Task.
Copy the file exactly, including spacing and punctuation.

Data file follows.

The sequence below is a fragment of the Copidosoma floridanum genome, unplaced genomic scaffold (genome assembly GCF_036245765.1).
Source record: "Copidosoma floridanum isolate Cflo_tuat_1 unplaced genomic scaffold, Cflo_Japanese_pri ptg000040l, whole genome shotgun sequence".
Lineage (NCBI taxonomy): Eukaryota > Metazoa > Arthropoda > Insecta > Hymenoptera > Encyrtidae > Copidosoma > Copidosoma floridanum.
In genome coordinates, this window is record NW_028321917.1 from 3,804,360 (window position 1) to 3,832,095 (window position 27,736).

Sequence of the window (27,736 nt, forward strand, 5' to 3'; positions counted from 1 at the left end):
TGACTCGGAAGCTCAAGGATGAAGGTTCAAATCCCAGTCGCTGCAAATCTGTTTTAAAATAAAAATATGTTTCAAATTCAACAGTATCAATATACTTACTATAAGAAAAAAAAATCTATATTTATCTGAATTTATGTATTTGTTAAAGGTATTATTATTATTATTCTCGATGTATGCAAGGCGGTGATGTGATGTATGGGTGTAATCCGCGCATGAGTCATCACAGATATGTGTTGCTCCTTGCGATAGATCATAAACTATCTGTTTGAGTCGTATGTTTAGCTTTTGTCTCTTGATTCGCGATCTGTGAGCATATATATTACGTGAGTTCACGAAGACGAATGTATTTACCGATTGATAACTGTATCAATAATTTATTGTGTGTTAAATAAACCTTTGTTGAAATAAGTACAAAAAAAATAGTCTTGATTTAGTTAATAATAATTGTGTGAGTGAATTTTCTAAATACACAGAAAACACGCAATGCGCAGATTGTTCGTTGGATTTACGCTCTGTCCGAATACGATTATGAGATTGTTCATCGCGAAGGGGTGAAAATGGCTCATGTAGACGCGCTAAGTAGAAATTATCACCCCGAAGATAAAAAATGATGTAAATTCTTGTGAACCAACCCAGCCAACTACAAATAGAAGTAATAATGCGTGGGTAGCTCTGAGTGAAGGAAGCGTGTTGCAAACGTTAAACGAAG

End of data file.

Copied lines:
The sequence below is a fragment of the Copidosoma floridanum genome, unplaced genomic scaffold (genome assembly GCF_036245765.1).
Source record: "Copidosoma floridanum isolate Cflo_tuat_1 unplaced genomic scaffold, Cflo_Japanese_pri ptg000040l, whole genome shotgun sequence".
Lineage (NCBI taxonomy): Eukaryota > Metazoa > Arthropoda > Insecta > Hymenoptera > Encyrtidae > Copidosoma > Copidosoma floridanum.
In genome coordinates, this window is record NW_028321917.1 from 3,804,360 (window position 1) to 3,832,095 (window position 27,736).

Sequence of the window (27,736 nt, forward strand, 5' to 3'; positions counted from 1 at the left end):
TGACTCGGAAGCTCAAGGATGAAGGTTCAAATCCCAGTCGCTGCAAATCTGTTTTAAAATAAAAATATGTTTCAAATTCAACAGTATCAATATACTTACTATAAGAAAAAAAAATCTATATTTATCTGAATTTATGTATTTGTTAAAGGTATTATTATTATTATTCTCGATGTATGCAAGGCGGTGATGTGATGTATGGGTGTAATCCGCGCATGAGTCATCACAGATATGTGTTGCTCCTTGCGATAGATCATAAACTATCTGTTTGAGTCGTATGTTTAGCTTTTGTCTCTTGATTCGCGATCTGTGAGCATATATATTACGTGAGTTCACGAAGACGAATGTATTTACCGATTGATAACTGTATCAATAATTTATTGTGTGTTAAATAAACCTTTGTTGAAATAAGTACAAAAAAAATAGTCTTGATTTAGTTAATAATAATTGTGTGAGTGAATTTTCTAAATACACAGAAAACACGCAATGCGCAGATTGTTCGTTGGATTTACGCTCTGTCCGAATACGATTATGAGATTGTTCATCGCGAAGGGGTGAAAATGGCTCATGTAGACGCGCTAAGTAGAAATTATCACCCCGAAGATAAAAAATGATGTAAATTCTTGTGAACCAACCCAGCCAACTACAAATAGAAGTAATAATGCGTGGGTAGCTCTGAGTGAAGGAAGCGTGTTGCAAACGTTAAACGAAG